There have been times when I’ve gone into communities with an idea to ‘help’ and then got frustrated or even resentful if the community wasn’t interested. Communities that have traditionally been sidelined or marginalised have usually had more than their fair share of people who ‘wanted to help’.
They have no reason to trust you and I’ve learned the hard way that waltzing into communities and asking them to take time out of their busy schedules to help get your pet project off the ground isn’t ‘service’. You have to earn that trust by giving up a desire to ‘lead’ or ‘be right.’ By listening to people when they say what they want or what they need help with and then working together to solve those issues is the only way you can build trust.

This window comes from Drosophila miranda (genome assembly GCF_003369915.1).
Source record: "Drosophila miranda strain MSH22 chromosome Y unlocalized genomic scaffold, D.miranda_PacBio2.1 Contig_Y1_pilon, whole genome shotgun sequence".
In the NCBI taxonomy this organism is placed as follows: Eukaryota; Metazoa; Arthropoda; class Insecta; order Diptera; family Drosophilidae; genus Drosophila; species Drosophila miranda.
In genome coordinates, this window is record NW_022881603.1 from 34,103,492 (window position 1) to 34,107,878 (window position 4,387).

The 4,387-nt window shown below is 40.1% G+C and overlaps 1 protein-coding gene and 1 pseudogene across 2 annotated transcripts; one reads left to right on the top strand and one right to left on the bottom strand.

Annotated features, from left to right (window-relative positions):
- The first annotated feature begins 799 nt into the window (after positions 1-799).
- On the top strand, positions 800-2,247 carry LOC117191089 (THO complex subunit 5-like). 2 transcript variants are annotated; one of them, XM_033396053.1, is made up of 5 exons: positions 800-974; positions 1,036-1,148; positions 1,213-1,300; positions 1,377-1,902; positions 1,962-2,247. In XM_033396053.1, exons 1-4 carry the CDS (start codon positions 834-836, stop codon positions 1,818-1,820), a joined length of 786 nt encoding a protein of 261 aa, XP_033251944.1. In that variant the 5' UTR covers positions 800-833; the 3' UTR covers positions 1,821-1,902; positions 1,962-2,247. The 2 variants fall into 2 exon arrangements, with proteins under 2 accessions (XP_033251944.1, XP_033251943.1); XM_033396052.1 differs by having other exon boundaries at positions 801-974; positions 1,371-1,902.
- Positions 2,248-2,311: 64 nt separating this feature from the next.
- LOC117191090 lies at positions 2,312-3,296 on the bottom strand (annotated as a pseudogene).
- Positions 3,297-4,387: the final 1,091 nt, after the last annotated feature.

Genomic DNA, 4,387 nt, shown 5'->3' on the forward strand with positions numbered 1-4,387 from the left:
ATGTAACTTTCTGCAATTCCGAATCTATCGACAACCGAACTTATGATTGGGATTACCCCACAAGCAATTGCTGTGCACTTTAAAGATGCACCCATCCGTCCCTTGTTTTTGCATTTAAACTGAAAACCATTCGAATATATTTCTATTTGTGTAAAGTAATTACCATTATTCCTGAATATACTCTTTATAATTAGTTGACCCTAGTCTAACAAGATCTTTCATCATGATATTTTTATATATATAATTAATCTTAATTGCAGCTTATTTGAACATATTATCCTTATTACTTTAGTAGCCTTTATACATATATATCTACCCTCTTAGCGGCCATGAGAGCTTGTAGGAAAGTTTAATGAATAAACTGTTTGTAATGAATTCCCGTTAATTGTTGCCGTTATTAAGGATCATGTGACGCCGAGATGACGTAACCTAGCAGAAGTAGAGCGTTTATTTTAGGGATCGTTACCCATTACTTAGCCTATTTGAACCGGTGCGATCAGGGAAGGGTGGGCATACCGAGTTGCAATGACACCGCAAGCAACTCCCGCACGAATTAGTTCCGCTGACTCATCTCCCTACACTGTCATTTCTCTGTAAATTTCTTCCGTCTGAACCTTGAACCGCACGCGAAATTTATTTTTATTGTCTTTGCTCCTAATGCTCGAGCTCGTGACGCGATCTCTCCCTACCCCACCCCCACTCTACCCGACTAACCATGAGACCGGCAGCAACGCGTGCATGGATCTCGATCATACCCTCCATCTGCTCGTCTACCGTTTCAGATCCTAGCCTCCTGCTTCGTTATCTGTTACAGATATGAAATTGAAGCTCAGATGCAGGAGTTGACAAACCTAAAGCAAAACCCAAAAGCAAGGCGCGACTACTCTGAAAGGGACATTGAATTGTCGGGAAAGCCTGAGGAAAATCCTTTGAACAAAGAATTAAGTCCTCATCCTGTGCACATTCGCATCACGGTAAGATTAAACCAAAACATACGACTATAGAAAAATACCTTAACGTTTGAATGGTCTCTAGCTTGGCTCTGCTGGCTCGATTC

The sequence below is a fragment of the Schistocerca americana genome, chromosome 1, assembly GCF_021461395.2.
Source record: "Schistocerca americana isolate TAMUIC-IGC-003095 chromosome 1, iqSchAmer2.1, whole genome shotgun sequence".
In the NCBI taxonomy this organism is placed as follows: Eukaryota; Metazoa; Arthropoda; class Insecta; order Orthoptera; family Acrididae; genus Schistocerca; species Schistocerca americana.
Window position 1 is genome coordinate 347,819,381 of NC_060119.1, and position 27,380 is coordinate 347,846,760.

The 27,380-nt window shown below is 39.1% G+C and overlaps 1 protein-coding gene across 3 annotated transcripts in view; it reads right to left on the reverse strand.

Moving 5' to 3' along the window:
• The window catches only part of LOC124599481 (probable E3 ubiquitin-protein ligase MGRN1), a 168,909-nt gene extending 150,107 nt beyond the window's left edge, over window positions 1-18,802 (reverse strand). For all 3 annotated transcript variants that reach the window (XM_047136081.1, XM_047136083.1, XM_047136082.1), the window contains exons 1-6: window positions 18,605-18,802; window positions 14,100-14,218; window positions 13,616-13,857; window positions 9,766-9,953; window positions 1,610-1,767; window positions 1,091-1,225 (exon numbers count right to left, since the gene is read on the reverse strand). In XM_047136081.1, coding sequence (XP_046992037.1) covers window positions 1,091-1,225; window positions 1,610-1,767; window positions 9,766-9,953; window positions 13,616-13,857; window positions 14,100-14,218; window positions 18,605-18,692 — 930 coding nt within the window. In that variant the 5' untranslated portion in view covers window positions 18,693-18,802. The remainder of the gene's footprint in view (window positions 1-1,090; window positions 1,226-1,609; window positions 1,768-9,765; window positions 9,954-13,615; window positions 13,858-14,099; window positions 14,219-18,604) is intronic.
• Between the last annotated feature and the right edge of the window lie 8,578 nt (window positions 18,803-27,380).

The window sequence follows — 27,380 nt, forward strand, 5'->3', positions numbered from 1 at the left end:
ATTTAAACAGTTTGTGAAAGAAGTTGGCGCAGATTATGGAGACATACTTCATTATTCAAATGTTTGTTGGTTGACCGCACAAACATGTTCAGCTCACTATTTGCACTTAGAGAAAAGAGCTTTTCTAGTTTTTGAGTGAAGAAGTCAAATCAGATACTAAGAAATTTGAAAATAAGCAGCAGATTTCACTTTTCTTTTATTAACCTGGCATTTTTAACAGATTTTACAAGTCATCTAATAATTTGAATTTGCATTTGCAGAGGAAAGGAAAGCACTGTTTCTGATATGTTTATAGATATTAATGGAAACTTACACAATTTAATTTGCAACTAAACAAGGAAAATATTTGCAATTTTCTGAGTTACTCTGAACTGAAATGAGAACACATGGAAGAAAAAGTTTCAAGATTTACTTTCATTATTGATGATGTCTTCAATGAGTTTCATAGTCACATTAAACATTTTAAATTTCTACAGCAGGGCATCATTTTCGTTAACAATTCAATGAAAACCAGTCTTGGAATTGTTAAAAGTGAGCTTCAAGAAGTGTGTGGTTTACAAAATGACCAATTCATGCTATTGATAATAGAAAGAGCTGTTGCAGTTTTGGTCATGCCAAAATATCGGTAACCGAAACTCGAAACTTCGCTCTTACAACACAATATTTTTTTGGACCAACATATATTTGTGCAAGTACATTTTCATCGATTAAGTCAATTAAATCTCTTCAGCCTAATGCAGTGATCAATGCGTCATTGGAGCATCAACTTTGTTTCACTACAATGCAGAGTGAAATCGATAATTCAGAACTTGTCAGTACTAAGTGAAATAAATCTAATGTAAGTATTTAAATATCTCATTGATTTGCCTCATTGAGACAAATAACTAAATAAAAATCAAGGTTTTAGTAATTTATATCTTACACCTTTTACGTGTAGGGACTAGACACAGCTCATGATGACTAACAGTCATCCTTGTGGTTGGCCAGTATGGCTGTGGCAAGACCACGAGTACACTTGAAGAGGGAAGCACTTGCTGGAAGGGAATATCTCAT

4. It keeps the focus on your product and not on marketing and spin.
Let’s be honest: we’ve all worked on projects or programs that were meant to help, but in the end were never implemented. It doesn’t matter how good a product sounds or how well designed; if it’s not what people find useful or engaging then they won’t use it. No matter how many times you ask them to or how many marketing campaigns you run around it.
How do we introduce a ‘service mentality’ into our work:
If you’re starting a start up:
Answer the question of ‘who am I serving’ in as much detail as possible. Then go out there and talk to those people, get to know them, see if the assumptions you had about what they needed and what they would use are actually correct.
If you’re in a campaigning organisation: